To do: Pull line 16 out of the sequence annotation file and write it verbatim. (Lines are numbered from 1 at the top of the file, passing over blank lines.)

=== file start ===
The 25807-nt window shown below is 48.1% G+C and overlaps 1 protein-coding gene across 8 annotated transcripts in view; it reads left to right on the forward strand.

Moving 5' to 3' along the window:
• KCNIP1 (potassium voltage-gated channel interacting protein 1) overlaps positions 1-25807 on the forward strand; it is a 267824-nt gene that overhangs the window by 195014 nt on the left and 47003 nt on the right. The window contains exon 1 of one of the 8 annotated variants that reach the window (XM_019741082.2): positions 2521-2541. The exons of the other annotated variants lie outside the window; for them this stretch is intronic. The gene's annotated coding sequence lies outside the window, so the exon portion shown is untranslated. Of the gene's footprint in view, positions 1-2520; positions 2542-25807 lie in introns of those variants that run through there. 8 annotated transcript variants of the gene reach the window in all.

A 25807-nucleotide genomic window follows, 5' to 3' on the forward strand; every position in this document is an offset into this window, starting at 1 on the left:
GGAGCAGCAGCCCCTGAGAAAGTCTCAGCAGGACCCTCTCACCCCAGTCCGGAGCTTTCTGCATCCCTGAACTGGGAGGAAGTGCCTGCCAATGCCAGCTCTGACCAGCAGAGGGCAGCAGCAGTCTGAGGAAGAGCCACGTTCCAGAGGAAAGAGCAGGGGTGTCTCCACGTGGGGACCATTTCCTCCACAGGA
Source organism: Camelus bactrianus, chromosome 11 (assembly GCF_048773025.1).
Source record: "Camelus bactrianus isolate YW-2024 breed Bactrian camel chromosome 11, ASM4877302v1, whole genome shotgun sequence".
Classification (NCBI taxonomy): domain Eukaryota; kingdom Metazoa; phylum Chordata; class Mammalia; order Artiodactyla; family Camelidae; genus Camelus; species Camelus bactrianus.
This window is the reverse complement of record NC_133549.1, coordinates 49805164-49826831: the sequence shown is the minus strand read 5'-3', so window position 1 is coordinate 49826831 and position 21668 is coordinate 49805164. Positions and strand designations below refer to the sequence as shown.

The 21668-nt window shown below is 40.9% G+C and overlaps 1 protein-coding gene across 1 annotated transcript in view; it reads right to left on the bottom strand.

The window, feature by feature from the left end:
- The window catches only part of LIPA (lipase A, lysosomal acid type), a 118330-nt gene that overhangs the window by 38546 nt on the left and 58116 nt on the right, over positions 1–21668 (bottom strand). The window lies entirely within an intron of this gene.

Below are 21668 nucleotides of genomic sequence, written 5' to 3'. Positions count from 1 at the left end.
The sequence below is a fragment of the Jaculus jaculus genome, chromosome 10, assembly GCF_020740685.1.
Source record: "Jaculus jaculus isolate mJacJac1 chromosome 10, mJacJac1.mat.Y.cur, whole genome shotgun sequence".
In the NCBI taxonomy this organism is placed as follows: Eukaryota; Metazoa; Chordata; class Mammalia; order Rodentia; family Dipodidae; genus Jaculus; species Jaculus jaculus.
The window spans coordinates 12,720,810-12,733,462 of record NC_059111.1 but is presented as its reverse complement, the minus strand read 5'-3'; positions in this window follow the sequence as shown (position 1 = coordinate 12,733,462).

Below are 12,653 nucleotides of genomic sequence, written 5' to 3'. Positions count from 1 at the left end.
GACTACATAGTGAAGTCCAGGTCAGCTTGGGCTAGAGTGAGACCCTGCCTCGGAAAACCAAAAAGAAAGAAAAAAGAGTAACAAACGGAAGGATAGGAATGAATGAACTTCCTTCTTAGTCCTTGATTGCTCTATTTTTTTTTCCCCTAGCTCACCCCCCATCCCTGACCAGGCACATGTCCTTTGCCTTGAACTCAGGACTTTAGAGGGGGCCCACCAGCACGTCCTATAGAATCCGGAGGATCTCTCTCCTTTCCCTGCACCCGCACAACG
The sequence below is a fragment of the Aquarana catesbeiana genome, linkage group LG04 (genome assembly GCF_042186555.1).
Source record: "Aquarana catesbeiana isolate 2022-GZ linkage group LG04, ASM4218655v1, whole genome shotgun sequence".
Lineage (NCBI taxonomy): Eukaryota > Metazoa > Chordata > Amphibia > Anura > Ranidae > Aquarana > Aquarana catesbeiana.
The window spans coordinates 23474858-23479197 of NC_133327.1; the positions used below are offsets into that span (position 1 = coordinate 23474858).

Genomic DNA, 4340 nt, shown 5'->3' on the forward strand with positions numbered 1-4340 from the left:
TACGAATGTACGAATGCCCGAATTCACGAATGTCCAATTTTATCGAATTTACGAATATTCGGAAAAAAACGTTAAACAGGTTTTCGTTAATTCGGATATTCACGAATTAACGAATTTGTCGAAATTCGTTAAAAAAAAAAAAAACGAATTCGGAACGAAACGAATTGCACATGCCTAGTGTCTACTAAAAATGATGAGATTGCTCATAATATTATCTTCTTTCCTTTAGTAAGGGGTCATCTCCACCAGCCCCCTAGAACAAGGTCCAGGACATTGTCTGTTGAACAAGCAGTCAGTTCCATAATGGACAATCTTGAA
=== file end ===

In the NCBI taxonomy this organism is placed as follows: Eukaryota; Metazoa; Chordata; class Mammalia; order Rodentia; family Dipodidae; genus Jaculus; species Jaculus jaculus.